The Malta Independent 16 June 2019, Sunday

Room to play

Wednesday, 21 March 2018, 12:48 Last update: about 2 years ago

Children love a room they can call their own and adults welcome the chance to keep their areas free of all their toys and treasures.

Playrooms offer a space for children to get together with their friends, build dens, leave their toys, games, painting and model making things out until they have finished with them and use their screens and playstations without disturbing the rest of the household. In short they are a haven of fun.

Not all homes have enough rooms to allocate one just for play, but it is worth considering how often a dining room is used for that purpose, or if the largest bedroom can be partitioned off to provide a sleep/play suite. And children are often happy enough with a very small bedroom if they have other indoor space in which to spend any precious time that is their own.


The size of a playroom is not quite as important as what is in it, and how well it suits the child or children who use it. And it certainly does not need to be super sleek and stylish; it's for the kids to hang out in after all. Absolutely vital is plenty of storage, some rugs to roll about on, floor space to wheel around, if there is enough space, a table, which can fold up against a wall if necessary, some chairs, bean bags, an old sofa with masses of cushions to bounce on and plain walls, coated so they can be used for budding Banksys.

Involve the children as soon as plans for their room are considered. They will have plenty of wonderful ideas for a theme or decorations. Bizarre as some of these may be, don't shoot them down immediately. This is their room; you have the rest of the place to play with. Explain rationally why certain things may be too expensive, dangerous or big to include and start drawing up a chart of materials. Choose machine-washable, easy-care fabrics, wipe-down surfaces and vibrant, happy colours that don't show every mark.

If any DIY or installations are needed it is probably best to get these done while the children are nowhere near, for fairly obvious reasons. They will however enjoy helping decide where furniture can go and where their toys and so on can be stored away. Labels on the draws and doors can allocate certain space to each child, and older children may well appreciate a cupboard that locks so they can hide special treasures away from their siblings. They should be responsible for keeping the key safe. But obviously you will have a copy, just in case.

If the playroom is to be in the family's forever home it is a good idea to have one eye on its evolution. It's a cliché to say children grow up so quickly but it's a reality too. Furthermore, they will very likely grow fond of their zone and gradually introduce ways to make less of a play room and more of a study/chill out area.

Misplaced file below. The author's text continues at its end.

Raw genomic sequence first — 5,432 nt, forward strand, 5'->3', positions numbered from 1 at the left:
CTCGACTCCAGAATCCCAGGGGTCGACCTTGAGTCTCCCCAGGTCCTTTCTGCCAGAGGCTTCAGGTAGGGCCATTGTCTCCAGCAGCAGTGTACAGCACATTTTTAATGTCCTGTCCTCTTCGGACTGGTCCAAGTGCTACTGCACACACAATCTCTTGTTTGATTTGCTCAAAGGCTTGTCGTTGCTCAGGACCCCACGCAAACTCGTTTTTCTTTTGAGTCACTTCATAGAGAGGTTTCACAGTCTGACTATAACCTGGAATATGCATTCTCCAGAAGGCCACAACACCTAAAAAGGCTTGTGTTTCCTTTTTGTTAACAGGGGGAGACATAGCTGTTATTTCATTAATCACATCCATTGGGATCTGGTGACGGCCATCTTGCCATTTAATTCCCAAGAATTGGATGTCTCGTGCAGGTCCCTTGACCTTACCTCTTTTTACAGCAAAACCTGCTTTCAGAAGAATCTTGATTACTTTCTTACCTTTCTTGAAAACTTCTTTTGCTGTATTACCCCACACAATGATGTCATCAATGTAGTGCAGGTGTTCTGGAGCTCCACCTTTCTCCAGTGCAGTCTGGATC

If you can bare to anticipate this at the outset you could save much time and cash going for a design and fittings that can grow with the children and morph into a future space into which they would be both proud and delighted to bring their friends. There will be definite advantages to this, honestly.

To coin another cliché now apparently obsolete: 'Children should be seen and not heard', what parents can truthfully put their hands on their hearts and claim there are not sometimes glad to see the back of their little darlings now and again? Creating a playroom could well turn out to be one of the best things you ever did; although in this day and age, perhaps not at the expense of a garage.

Playing it safe

Every bit as important as the room's appearance and contents is its security. This should be focused on the youngest user. Much the same as in children's bedrooms:

All electrical sockets should be out of reach and child-proofed.

If the there are large windows, higher than ground floor they should be locked or have safety bars fitted. Use reinforced glass, if there are window seats, even in rooms used by older children. And make sure blind and curtains have no loose strings attached.

Only include ladders or a climbing wall after careful consideration.

Furniture and fittings must be the right size, sturdy and steady with no hard or sharp edges. Draws and cupboards should have easy access, so tidying up is not a boring battle.

Fabrics should be chemical free and fireproofed and all paint water based or organic, if possible. It is probably a good idea to strip and repaint any up-cycled furniture you want to use, if it is very old.

Rugs need to be non-slip; so do floors, which should be laid with a material that will provide a 'soft' landing in case of falls.

Draws should be designed so they cannot be pulled completely out of their sockets. Handles on anything must be securely attached and easy for children to use.

If you are using baskets and boxes on shelves only put light items in them. Heavy contents could cause injuries if they spill out onto a child who is reaching up for them.

Make sure all lighting is fixed and cannot be reached by young children. Heating and air-conditioning units should also be out reach of all children. Portable heaters should never be in a playroom, even switched off, unless an adult is there. 
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